As I See It: Digital Trafficking
January 13, 2020 Victor Rozek
The Constitution and the Bill of Rights contain many fine words but “privacy” is not among them. At best the right to privacy is implied in the 4th Amendment, which protects against unreasonable search and seizure, and the Due Process Clause of the 14th Amendment that protects against the arbitrary denial of life, liberty, or property.
One would think that the systematic and deliberate tracking of our movements would constitute an unreasonable search and seizure or, at the very least, an infringement on our liberty. But the founding fathers could not have conceived of a technology that digitized human beings and reduced them to datasets. Nor could they fathom the extent of corruption made possible by unrestricted lobbying. It’s proven difficult to convince Congress that digital privacy violations require legislative remedy when they’re getting paid handsomely to not be convinced.
Beyond dealing with a purchasable Congress, one of the challenges of managing digital technology is that although it was designed to appeal to our better angels, it also has the capacity to facilitate humanity’s ignoble inclinations.
The attractors are the twin pillars of anonymity and power, and of course their welcome byproduct – money. Anonymity expedites the process of screwing people without them knowing it. Even better, it allows screwing them even though they suspect they’re being screwed, but aren’t able to do anything about it. And better still, it allows profiting from it! It’s the dream of every twisted exploiter with coding skills.
So when The New York Times Privacy Project published its first in a series of “One Nation, Tracked” articles, I wasn’t surprised by the subject matter, but I was astonished by the scope and abuse potential of current tracking practices.
“The Times Privacy Project obtained a dataset with more than 50 billion location pings from the phones of more than 12 million people in this country.” By any standard, that’s a lot of information and my first thought was that it must be a nightmare to untangle such a hornet’s nest of anonymous data. I was wrong.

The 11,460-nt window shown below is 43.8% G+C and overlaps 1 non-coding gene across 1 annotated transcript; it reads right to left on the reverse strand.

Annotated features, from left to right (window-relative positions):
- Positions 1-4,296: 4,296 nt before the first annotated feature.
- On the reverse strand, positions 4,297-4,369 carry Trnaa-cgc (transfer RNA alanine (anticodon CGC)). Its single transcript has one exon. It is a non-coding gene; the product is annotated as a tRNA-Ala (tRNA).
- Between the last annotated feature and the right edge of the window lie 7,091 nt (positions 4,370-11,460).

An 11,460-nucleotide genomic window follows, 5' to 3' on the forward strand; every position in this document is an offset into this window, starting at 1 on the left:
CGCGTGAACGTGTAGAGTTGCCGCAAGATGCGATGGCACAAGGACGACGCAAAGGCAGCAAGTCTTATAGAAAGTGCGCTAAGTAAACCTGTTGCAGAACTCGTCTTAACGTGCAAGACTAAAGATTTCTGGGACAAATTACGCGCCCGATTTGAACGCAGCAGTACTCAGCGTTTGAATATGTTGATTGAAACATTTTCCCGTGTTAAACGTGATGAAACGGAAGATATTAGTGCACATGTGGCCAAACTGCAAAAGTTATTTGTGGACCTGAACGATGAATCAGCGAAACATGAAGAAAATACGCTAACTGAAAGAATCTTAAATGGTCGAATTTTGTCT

“Yes, the location data contains billions of data points with no identifiable information like names or email addresses,” noted reporters Stuart Thompson and Charlie Warzel “but it’s child’s play to connect real names to the dots that appear on the maps.” And to prove it, they tracked the President of the United States.
There he was Mar-a-Lagoing. Ping. Then off to a nearby golf course. Ping. Then another stop for dinner. Ping. And back to Mar-a-Lago. Ping. They could follow his movements along surface streets, which I’m sure delighted the Secret Service no end.
And because they could, they also tracked some of the comings and goings at the Pentagon. And just for the hell of it, they identified overnight guests at the Playboy mansion. But they could just as easily have located a battered woman hiding from her abuser in a shelter; or people who frequent gay bars, or massage parlors, or a couple checking into a motel room several afternoons each week. All it took to identify specific people was following their pings home, and checking public home ownership records. “Connecting a ping to a person was as easy as combining home and work locations with public information,” said Thompson and Warzel. “A seemingly random set of movements turned into a clear individual pattern after we added just one other piece of information.”